One of the first companies to devise a way to use surveys to generate outsize returns was Marshall Wace, a large British hedge fund operator. Its program, known as Trade Optimized Portfolio System, asked for information from sales traders in addition to analysts.

In 2009, it was capturing investment ideas from 290 brokerage houses and 1,900 equity sales representatives, sector specialists, country specialists and strategists at investment firms around the world, according to a report from Albourne, an independent analysis firm. A Marshall Wace spokesman said that currently the firm’s system has 3,000 brokerage firm sales representatives participating.

At Barclays, conducting a poll of equity analysts for changes in sentiment was first proposed in 2003 in Australia, where financial regulation is more relaxed. It was introduced there in 2006.

The surveys were being tested in the United States in 2005 and were expanded to Europe and Asia in 2007.

Other hedge funds have created their own surveys. Two Sigma Investments, for example, set up a system called Portfolio Idea Contribution System that is patterned after the Marshall Wace program. A Two Sigma spokesman declined to comment.

Spotty Oversight

It is unclear whether securities regulators in the United States are concerned about these brokerage firm surveys. A spokesman for the S.E.C. declined to comment.

But regulators in Europe have discussed the possibility of improprieties. For example, the British securities regulator, the Financial Services Authority, said in a 2006 advisory that it had met with firms using these systems and warned about their potential for transmitting nonpublic information.

An official at the F.S.A. said last week that he was unaware of any investigations conducted into the use of surveys to generate outsize returns.

Many hedge funds in Europe have concluded that the F.S.A. has blessed the programs. Nevertheless, it is clear that regulators view trading ahead of analyst changes to be a misuse of nonpublic information. In July 2007, the Committee of European Securities Regulators said insider information included “the coming publication of research, recommendations or suggestions concerning the value of listed financial instruments.”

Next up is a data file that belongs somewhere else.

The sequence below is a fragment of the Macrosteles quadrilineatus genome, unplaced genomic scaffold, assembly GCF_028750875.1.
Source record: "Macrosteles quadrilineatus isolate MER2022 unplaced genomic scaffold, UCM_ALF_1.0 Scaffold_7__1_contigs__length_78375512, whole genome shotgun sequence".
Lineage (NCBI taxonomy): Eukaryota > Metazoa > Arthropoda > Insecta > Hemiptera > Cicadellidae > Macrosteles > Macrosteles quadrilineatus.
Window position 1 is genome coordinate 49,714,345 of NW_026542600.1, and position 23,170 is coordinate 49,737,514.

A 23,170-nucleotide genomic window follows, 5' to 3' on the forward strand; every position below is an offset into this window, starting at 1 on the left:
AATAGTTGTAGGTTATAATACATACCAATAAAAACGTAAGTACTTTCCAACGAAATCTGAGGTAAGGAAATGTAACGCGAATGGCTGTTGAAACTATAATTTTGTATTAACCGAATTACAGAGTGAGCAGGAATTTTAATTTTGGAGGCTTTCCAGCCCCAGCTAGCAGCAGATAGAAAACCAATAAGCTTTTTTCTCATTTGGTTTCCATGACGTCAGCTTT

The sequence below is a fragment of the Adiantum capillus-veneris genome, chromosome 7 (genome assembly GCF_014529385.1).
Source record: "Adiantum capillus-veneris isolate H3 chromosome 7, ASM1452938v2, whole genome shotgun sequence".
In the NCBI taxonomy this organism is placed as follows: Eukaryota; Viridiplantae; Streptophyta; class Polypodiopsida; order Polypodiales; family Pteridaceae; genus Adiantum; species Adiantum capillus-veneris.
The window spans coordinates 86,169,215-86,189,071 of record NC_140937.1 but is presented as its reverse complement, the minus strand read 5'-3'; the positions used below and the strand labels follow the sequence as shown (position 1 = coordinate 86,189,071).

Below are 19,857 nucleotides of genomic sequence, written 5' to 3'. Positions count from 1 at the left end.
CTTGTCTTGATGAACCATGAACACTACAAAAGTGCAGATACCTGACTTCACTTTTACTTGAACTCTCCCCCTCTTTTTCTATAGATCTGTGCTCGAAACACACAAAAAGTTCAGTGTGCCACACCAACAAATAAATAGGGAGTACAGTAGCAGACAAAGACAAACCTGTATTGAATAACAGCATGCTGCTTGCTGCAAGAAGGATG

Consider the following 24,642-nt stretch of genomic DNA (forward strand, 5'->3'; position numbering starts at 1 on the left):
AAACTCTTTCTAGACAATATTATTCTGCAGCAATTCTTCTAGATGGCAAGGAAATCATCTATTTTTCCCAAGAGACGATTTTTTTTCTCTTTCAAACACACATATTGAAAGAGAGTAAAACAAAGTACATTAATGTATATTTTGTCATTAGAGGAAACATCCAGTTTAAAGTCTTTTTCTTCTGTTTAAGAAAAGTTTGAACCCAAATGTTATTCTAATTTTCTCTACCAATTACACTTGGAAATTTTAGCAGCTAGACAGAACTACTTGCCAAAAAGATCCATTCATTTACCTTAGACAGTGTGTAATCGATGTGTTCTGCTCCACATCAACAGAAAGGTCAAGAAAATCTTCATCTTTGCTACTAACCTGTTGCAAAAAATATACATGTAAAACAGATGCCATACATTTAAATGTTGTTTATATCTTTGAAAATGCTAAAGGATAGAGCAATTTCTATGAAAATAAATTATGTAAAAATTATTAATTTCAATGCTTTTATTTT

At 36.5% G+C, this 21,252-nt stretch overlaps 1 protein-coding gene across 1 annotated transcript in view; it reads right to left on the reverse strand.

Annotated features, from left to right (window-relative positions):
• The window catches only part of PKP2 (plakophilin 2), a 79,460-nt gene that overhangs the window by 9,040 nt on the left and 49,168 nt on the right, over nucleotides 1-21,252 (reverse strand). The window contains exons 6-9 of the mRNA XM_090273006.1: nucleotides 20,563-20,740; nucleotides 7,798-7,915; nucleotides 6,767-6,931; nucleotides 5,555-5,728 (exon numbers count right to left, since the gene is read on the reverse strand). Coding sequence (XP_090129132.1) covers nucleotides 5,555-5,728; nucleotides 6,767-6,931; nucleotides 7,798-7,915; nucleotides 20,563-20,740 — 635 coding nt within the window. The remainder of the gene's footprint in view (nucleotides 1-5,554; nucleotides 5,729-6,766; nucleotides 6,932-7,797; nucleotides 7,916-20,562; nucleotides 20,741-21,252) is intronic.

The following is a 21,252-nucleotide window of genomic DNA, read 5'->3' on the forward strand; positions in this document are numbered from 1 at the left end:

Regulators also take a dim view of sharing analysts’ changing views with select customers. In a recent case against Goldman Sachs, the S.E.C. fined the company $22 million for allowing select clients to have private meetings with analysts. The S.E.C. did not charge the company with tipping the customers improperly but cited the potential for analysts’ changing views to be misused.

Other regulators are scrutinizing how brokerage firm research is distributed. The Financial Industry Regulatory Authority proposed an extensive new rule covering equity research reports in late 2008. The rule says firms must have “procedures reasonably designed to ensure that a research report is not distributed selectively to internal trading personnel or a particular customer or class of customers.” But the rule has not been put into place. After receiving comments, the authority has decided to broaden the proposal to cover debt securities. A new version is expected later this year.

Firms that selectively share their analysts’ research could add to unease about fairness on Wall Street, said Michael Clement, a professor of accounting at the University of Texas, Austin, who has a background in banking. “As investors’ portfolios become more global, investors will seek opportunities where they believe the playing field is level,” he said. “Analysts’ surveys open the door to potential problems because firms could start communicating things to some clients that they are not communicating to all of them. And that’s wrong.”